But there are also considerable potential downsides, particularly in Europe. European financial institutions hold the overwhelming majority of frozen Russian assets, and any form of confiscation could be a major blow to confidence in these entities. In addition, European corporations have significant assets stranded in Russia which Moscow could seize in retaliation for the confiscation of its foreign assets.
Another major issue is that using assets to finance an ongoing conflict will forfeit their use as leverage in any peace settlement, and the rebuilding of Ukraine. The World Bank now estimates post-war rebuilding costs for Ukraine of nearly $500 billion. If the West can offer a compromise to Russia in which frozen assets are used to pay part of these costs, rather than demanding new Russian financing for massive reparations, this could be an important incentive for negotiations.
In contrast, monetizing the assets outside of a peace process could signal that the West intends to continue the conflict indefinitely.
In combination with aggressive new U.S. sanctions announced last week on Russia and on third party countries that continue to deal with Russia, the new push for confiscation of Russian assets is more evidence that the U.S. and EU intend to intensify the conflict with Moscow using administrative mechanisms that won’t rely on support from the political system or the people within them.
keep readingShow less
Activist Layla Elabed speaks during an uncommitted vote election night gathering as Democrats and Republicans hold their Michigan presidential primary election, in Dearborn, Michigan, U.S. February 27, 2024. REUTERS/Rebecca Cook
A protest vote in Michigan against President Joe Biden’s handling of the war in Gaza dramatically exceeded expectations Tuesday, highlighting the possibility that his stance on the conflict could cost him the presidency in November.
More than 100,000 Michiganders voted “uncommitted” in yesterday’s presidential primary, earning 13.3% of the tally with most votes counted and blasting past organizers’ goal of 10,000 protest votes. Biden won the primary handily with 81% of the total tally.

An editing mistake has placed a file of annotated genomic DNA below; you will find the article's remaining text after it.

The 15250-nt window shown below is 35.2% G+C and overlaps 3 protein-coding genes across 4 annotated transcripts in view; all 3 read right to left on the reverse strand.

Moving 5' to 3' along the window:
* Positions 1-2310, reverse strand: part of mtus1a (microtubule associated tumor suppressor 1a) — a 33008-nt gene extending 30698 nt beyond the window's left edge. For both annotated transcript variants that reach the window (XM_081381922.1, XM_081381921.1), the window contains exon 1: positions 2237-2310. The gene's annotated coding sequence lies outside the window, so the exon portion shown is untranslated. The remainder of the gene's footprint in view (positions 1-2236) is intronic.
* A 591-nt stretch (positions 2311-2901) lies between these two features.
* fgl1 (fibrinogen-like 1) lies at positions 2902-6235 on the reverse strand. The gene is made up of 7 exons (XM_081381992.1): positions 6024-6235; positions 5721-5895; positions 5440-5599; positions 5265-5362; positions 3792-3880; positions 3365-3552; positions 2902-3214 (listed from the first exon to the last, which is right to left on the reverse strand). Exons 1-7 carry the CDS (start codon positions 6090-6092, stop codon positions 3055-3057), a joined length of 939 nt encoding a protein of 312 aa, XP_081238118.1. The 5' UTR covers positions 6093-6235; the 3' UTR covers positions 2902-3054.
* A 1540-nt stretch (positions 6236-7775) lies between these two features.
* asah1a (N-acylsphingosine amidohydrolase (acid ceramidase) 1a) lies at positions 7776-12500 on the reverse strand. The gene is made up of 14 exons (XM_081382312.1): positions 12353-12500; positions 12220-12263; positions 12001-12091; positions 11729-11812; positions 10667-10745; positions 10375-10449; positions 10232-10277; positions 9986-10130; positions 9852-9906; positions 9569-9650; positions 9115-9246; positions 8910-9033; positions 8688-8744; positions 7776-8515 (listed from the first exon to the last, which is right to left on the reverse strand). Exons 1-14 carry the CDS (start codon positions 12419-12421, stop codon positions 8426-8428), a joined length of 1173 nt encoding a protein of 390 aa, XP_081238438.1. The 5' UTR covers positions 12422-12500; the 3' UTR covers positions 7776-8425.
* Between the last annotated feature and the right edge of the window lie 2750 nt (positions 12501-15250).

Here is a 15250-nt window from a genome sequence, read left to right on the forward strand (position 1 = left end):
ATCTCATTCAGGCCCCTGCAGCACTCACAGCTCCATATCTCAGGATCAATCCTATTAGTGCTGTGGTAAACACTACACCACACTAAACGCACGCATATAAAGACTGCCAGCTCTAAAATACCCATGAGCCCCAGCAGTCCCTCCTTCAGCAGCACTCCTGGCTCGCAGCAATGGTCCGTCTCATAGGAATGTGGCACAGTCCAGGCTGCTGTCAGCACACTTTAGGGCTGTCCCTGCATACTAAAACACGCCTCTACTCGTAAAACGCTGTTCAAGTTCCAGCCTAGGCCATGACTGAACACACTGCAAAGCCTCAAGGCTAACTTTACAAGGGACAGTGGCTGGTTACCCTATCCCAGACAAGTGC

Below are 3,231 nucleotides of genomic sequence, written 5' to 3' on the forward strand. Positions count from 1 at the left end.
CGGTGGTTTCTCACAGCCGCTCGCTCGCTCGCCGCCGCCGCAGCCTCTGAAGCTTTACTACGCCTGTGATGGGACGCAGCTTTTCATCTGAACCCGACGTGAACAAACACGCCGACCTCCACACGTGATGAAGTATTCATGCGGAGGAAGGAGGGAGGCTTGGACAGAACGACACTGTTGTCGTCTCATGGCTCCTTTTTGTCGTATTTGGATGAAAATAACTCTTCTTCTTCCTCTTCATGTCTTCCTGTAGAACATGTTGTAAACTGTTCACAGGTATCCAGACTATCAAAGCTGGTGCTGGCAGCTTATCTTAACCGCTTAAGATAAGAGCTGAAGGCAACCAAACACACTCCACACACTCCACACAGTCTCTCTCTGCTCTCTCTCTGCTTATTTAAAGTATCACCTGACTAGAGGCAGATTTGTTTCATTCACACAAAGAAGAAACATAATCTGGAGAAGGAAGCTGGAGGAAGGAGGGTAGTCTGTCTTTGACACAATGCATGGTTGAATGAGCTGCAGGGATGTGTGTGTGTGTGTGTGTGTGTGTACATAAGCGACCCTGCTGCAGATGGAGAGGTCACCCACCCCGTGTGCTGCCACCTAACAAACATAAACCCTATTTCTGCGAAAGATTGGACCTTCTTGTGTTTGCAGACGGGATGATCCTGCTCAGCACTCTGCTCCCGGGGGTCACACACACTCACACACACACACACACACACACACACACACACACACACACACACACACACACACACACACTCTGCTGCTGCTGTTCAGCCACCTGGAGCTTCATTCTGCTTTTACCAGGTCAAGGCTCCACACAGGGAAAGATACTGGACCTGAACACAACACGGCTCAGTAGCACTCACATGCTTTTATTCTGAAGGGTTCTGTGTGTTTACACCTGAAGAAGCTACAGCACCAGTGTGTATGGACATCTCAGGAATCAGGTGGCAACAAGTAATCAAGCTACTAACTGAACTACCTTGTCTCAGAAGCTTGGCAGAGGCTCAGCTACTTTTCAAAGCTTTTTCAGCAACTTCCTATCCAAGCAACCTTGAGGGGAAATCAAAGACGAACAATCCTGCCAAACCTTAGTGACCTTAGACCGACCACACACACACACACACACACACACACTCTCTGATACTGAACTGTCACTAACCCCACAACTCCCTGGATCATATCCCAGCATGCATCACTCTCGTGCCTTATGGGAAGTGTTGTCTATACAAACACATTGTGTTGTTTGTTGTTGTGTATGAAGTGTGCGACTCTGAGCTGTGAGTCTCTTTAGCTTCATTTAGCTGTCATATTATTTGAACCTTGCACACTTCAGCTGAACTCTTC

The results suggest that Biden could lose Michigan in this year’s election if he continues to back Israel’s campaign to the hilt. In 2020, he won the state by 150,000 votes while polls predicted he would win by a much larger margin. This year, early polls show a slight lead for Trump in the battleground state, which he won in 2016 by fewer than 11,000 votes.
“The war on Gaza is a deep moral issue and the lack of attention and empathy for this perspective from the administration is breaking apart the fragile coalition we built to elect Joe Biden in 2020,” said Rep. Pramila Jayapal (D-Wash.), a progressive leader who has called for a ceasefire in Gaza, as votes came in last night.
Biden still has “a little bit of time to change this dynamic,” Jayapal told CNN, but “it has to be a dramatic policy and rhetorical shift from the president on this issue and a new strategy to rebuild a real partnership with progressives in multiple communities who are absolutely key to winning the election.”
Rep. Ro Khanna, a prominent Biden ally, told Semafor the vote is a “wake-up call” for the White House on Gaza.
The “uncommitted” option won outright in Dearborn, a Detroit suburb with a famously large Arab American population. The protest vote also gained notable traction in college towns, signaling Biden’s weakness among young voters across the country. “Uncommitted” received at least 8% of votes in every county in Michigan with more than 95% of votes tallied.
The uncommitted campaign drew backing from prominent Democrats in Michigan, including Rep. Rashida Tlaib (D-Mich.) and state Rep. Abraham Aiyash, who is the majority leader in the Michigan House. Former Reps. Andy Levin and Beto O’Rourke, who served as a representative from Texas, also lent their support to the effort.
“Our movement emerged victorious tonight and massively surpassed our expectations,” said Listen to Michigan, the organization behind the campaign, in a statement last night. “Tens of thousands of Michigan Democrats, many of whom [...] voted for Biden in 2020, are uncommitted to his re-election due to the war in Gaza.”
Biden did not make reference to the uncommitted movement in his victory speech, but reports indicate that his campaign is spooked by the effort. Prior to Tuesday’s vote, White House officials met with Arab and Muslim leaders in Michigan to try to assuage their concerns about the war, which has left about 30,000 Palestinians dead and many more injured. (More than 1,100 Israelis died during Hamas’s Oct. 7 attacks last year.)
The president argues that his support for Israel has made it possible for him to guide the direction of the war to the extent possible, though his critics note that, despite some symbolic and rhetorical moves, he has stopped far short of holding back U.S. weapons or supporting multilateral efforts to demand a ceasefire.
Campaigners now hope the “uncommitted” effort will spread to other states. Minnesota, which will hold its primaries next week, is an early target.
“If you think this will stop with Michigan you are either the president or paid to flatter him,” said Alex Sammon, a politics writer at Slate.
Meanwhile in the Republican primary, former President Donald Trump fended off a challenge from former South Carolina governor Nikki Haley. With 94% of votes in, Trump came away with 68% of the vote, while Haley scored around 27%.